Keeping an Eye on Mental Health
Study of ‘pupillometry’ said to help gauge brain function
Researchers at the Institute of Living are discovering that the eyes may be a window to unraveling the mysteries of some mental health disorders.
“It’s really true what they say, that you can see a lot by looking into someone’s eyes,” said Jimmy Choi, senior scientist at the IOL’s Olin Neuropsychiatry Research Center and Schizophrenia Rehabilitation Program who in the past year led a pioneering treatment study in the field of pupillometry, which involves the measurement of pupil diameter in psychology.
The study, which was published in the Psychiatric Rehabilitation Journal, marked the culmination of extensive research into how pupillometry can help with neurofeedback cognitive training in gauging the brain functions of those with schizophrenia or other neurologic disorders.
Choi said the study of pupils in the context of psychiatry has been around for about two decades, but is just beginning to pay off in terms of providing a solid understanding of how the brain can be trained to help overcome symptoms of a disorder.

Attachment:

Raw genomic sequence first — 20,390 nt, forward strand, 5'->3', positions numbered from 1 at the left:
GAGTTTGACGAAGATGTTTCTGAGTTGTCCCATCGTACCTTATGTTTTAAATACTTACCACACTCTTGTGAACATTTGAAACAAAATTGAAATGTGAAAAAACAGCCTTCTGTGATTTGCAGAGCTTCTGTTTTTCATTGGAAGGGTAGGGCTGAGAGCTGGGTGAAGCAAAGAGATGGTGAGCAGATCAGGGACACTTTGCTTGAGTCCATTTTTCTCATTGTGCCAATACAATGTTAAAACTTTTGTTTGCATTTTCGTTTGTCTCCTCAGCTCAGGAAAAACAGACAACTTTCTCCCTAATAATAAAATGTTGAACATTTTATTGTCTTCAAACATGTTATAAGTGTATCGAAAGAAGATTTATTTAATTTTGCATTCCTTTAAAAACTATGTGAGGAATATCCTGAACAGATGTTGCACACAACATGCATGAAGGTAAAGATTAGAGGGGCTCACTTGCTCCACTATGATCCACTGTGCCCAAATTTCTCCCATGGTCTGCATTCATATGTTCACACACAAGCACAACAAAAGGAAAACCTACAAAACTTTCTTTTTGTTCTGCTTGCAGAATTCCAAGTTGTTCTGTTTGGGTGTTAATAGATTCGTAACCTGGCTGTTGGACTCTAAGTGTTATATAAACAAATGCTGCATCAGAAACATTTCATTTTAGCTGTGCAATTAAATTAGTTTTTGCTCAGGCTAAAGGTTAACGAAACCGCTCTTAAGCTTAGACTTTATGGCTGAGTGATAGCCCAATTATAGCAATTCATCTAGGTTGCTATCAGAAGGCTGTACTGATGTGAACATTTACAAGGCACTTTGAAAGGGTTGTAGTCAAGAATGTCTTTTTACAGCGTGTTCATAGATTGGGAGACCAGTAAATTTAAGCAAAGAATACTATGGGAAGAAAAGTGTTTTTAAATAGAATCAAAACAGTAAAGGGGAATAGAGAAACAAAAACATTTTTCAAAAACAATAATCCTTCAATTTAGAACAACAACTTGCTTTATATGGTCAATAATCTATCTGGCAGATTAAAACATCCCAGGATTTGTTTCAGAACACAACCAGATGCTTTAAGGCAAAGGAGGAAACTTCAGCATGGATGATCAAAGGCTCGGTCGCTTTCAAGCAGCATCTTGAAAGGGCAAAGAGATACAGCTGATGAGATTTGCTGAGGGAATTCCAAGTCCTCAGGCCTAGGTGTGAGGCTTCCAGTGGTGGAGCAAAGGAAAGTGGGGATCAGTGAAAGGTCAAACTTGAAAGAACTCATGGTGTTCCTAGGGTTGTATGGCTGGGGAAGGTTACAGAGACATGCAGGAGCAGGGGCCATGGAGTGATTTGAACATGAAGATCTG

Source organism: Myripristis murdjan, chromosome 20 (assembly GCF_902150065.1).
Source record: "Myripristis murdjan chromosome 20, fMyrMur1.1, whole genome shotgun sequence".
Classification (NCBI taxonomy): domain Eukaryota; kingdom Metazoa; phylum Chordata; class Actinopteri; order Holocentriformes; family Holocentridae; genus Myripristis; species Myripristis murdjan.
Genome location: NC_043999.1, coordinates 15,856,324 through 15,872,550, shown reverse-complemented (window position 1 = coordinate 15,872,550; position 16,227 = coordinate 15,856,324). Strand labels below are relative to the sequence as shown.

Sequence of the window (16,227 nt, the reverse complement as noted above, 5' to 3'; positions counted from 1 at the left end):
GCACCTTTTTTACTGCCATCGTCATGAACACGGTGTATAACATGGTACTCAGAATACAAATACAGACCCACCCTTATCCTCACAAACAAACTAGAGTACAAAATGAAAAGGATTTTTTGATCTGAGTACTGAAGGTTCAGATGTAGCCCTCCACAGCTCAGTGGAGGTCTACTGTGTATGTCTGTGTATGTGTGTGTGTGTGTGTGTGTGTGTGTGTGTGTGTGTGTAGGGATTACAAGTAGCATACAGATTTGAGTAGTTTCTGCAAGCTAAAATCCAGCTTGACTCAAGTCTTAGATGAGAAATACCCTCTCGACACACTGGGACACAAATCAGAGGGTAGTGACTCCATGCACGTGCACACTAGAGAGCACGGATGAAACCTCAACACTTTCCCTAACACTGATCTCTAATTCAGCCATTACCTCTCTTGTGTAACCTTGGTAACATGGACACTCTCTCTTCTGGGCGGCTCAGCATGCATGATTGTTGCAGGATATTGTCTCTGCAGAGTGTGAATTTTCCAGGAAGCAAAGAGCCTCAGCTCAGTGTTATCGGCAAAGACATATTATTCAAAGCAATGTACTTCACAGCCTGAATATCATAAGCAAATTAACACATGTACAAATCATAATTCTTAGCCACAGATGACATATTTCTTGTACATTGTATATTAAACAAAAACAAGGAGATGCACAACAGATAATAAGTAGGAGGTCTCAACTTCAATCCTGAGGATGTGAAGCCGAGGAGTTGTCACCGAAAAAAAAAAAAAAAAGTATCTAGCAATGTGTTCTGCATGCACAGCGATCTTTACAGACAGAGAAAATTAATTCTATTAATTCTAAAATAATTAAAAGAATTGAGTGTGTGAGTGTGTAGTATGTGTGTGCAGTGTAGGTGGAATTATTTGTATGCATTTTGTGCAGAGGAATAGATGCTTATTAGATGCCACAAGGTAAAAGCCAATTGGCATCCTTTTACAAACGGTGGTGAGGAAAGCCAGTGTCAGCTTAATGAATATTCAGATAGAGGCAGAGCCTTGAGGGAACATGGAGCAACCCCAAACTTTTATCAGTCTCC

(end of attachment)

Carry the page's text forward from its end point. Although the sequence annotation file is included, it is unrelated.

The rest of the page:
Advances in technology are making it possible to provide highly accurate scans of the pupil as mental health patients are tested in cognitive functions, Choi said. Devices known as pupillometers can measure the dilation or contraction of the pupils as patients are asked to work on specialized material on computer or tablet screens.
Jimmy Choi, Psy.D., senior scientist at the Olin Neuropsychiatry Research Center.
If the pupil shows signs of dilation, Choi said, it can be an indication that the patient is experiencing an overload of information and may become frustrated with the test and decide to quit. On the other hand, if the pupils begin to contract, it can be a sign that the material is too easy, and the patient may lose interest, he said.
“Pupillometry really helps us find that sweet spot where the subject is operating at the highest level of cognitive functioning,” he said. By maintaining cognitive focus over a longer period of time, he said, patients can learn to train their brains to overcome symptoms of their disorder. “It’s like practicing at a sport,” he said.